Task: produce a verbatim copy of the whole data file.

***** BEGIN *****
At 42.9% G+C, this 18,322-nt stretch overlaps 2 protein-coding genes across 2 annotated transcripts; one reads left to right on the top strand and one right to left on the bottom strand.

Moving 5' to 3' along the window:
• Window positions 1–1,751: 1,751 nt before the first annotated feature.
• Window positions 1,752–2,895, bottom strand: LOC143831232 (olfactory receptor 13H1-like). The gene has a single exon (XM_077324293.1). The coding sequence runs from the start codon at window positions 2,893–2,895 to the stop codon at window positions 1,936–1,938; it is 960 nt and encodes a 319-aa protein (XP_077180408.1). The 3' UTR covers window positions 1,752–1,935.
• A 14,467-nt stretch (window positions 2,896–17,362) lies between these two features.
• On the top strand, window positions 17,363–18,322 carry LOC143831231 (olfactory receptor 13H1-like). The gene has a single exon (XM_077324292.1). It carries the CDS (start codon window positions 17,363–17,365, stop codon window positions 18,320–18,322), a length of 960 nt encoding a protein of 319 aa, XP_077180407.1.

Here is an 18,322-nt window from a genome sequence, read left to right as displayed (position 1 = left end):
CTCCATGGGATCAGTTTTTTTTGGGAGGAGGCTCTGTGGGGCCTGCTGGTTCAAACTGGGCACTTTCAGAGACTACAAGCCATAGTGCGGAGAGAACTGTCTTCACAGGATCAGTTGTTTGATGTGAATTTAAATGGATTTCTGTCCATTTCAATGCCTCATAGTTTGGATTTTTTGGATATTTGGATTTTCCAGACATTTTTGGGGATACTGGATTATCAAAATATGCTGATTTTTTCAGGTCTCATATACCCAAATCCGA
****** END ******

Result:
At 42.9% G+C, this 18,322-nt stretch overlaps 2 protein-coding genes across 2 annotated transcripts; one reads left to right on the top strand and one right to left on the bottom strand.

Moving 5' to 3' along the window:
• Window positions 1–1,751: 1,751 nt before the first annotated feature.
• Window positions 1,752–2,895, bottom strand: LOC143831232 (olfactory receptor 13H1-like). The gene has a single exon (XM_077324293.1). The coding sequence runs from the start codon at window positions 2,893–2,895 to the stop codon at window positions 1,936–1,938; it is 960 nt and encodes a 319-aa protein (XP_077180408.1). The 3' UTR covers window positions 1,752–1,935.
• A 14,467-nt stretch (window positions 2,896–17,362) lies between these two features.
• On the top strand, window positions 17,363–18,322 carry LOC143831231 (olfactory receptor 13H1-like). The gene has a single exon (XM_077324292.1). It carries the CDS (start codon window positions 17,363–17,365, stop codon window positions 18,320–18,322), a length of 960 nt encoding a protein of 319 aa, XP_077180407.1.

Here is an 18,322-nt window from a genome sequence, read left to right as displayed (position 1 = left end):
CTCCATGGGATCAGTTTTTTTTGGGAGGAGGCTCTGTGGGGCCTGCTGGTTCAAACTGGGCACTTTCAGAGACTACAAGCCATAGTGCGGAGAGAACTGTCTTCACAGGATCAGTTGTTTGATGTGAATTTAAATGGATTTCTGTCCATTTCAATGCCTCATAGTTTGGATTTTTTGGATATTTGGATTTTCCAGACATTTTTGGGGATACTGGATTATCAAAATATGCTGATTTTTTCAGGTCTCATATACCCAAATCCGA